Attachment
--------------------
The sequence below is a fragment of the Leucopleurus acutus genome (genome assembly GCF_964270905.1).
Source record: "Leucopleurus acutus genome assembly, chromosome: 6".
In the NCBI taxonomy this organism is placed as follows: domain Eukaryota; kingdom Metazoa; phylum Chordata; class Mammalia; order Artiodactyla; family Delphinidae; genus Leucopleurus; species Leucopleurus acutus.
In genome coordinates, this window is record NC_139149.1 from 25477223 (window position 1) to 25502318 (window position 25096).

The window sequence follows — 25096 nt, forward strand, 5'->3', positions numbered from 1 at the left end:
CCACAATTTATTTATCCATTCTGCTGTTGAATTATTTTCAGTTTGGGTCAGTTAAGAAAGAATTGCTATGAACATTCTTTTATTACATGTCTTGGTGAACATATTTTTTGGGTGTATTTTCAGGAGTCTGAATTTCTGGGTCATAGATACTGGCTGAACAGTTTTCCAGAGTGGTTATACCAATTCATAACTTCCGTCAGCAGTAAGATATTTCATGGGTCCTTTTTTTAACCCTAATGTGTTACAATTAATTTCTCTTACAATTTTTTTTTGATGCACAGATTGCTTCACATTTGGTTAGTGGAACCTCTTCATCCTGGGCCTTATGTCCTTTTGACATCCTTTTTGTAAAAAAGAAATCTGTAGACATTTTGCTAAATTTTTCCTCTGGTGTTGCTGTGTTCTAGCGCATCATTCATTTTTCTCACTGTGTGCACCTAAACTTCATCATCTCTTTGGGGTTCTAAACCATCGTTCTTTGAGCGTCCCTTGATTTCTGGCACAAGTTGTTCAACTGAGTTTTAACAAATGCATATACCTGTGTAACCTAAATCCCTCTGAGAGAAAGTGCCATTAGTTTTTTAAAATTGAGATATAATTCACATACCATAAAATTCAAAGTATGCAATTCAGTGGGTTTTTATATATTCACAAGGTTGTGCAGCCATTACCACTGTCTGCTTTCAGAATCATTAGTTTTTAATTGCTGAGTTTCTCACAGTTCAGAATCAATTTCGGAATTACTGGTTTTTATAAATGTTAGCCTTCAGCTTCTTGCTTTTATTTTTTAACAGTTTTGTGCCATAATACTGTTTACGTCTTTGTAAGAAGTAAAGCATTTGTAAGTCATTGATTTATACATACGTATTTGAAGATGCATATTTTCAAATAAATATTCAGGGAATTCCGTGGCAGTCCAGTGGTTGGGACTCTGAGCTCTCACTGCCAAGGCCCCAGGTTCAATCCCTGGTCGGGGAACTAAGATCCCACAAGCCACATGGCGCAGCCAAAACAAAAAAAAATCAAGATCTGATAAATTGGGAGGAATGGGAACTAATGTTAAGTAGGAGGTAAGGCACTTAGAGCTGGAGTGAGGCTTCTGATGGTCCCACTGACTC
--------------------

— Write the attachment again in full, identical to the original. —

The sequence below is a fragment of the Leucopleurus acutus genome (genome assembly GCF_964270905.1).
Source record: "Leucopleurus acutus genome assembly, chromosome: 6".
In the NCBI taxonomy this organism is placed as follows: domain Eukaryota; kingdom Metazoa; phylum Chordata; class Mammalia; order Artiodactyla; family Delphinidae; genus Leucopleurus; species Leucopleurus acutus.
In genome coordinates, this window is record NC_139149.1 from 25477223 (window position 1) to 25502318 (window position 25096).

The window sequence follows — 25096 nt, forward strand, 5'->3', positions numbered from 1 at the left end:
CCACAATTTATTTATCCATTCTGCTGTTGAATTATTTTCAGTTTGGGTCAGTTAAGAAAGAATTGCTATGAACATTCTTTTATTACATGTCTTGGTGAACATATTTTTTGGGTGTATTTTCAGGAGTCTGAATTTCTGGGTCATAGATACTGGCTGAACAGTTTTCCAGAGTGGTTATACCAATTCATAACTTCCGTCAGCAGTAAGATATTTCATGGGTCCTTTTTTTAACCCTAATGTGTTACAATTAATTTCTCTTACAATTTTTTTTTGATGCACAGATTGCTTCACATTTGGTTAGTGGAACCTCTTCATCCTGGGCCTTATGTCCTTTTGACATCCTTTTTGTAAAAAAGAAATCTGTAGACATTTTGCTAAATTTTTCCTCTGGTGTTGCTGTGTTCTAGCGCATCATTCATTTTTCTCACTGTGTGCACCTAAACTTCATCATCTCTTTGGGGTTCTAAACCATCGTTCTTTGAGCGTCCCTTGATTTCTGGCACAAGTTGTTCAACTGAGTTTTAACAAATGCATATACCTGTGTAACCTAAATCCCTCTGAGAGAAAGTGCCATTAGTTTTTTAAAATTGAGATATAATTCACATACCATAAAATTCAAAGTATGCAATTCAGTGGGTTTTTATATATTCACAAGGTTGTGCAGCCATTACCACTGTCTGCTTTCAGAATCATTAGTTTTTAATTGCTGAGTTTCTCACAGTTCAGAATCAATTTCGGAATTACTGGTTTTTATAAATGTTAGCCTTCAGCTTCTTGCTTTTATTTTTTAACAGTTTTGTGCCATAATACTGTTTACGTCTTTGTAAGAAGTAAAGCATTTGTAAGTCATTGATTTATACATACGTATTTGAAGATGCATATTTTCAAATAAATATTCAGGGAATTCCGTGGCAGTCCAGTGGTTGGGACTCTGAGCTCTCACTGCCAAGGCCCCAGGTTCAATCCCTGGTCGGGGAACTAAGATCCCACAAGCCACATGGCGCAGCCAAAACAAAAAAAAATCAAGATCTGATAAATTGGGAGGAATGGGAACTAATGTTAAGTAGGAGGTAAGGCACTTAGAGCTGGAGTGAGGCTTCTGATGGTCCCACTGACTC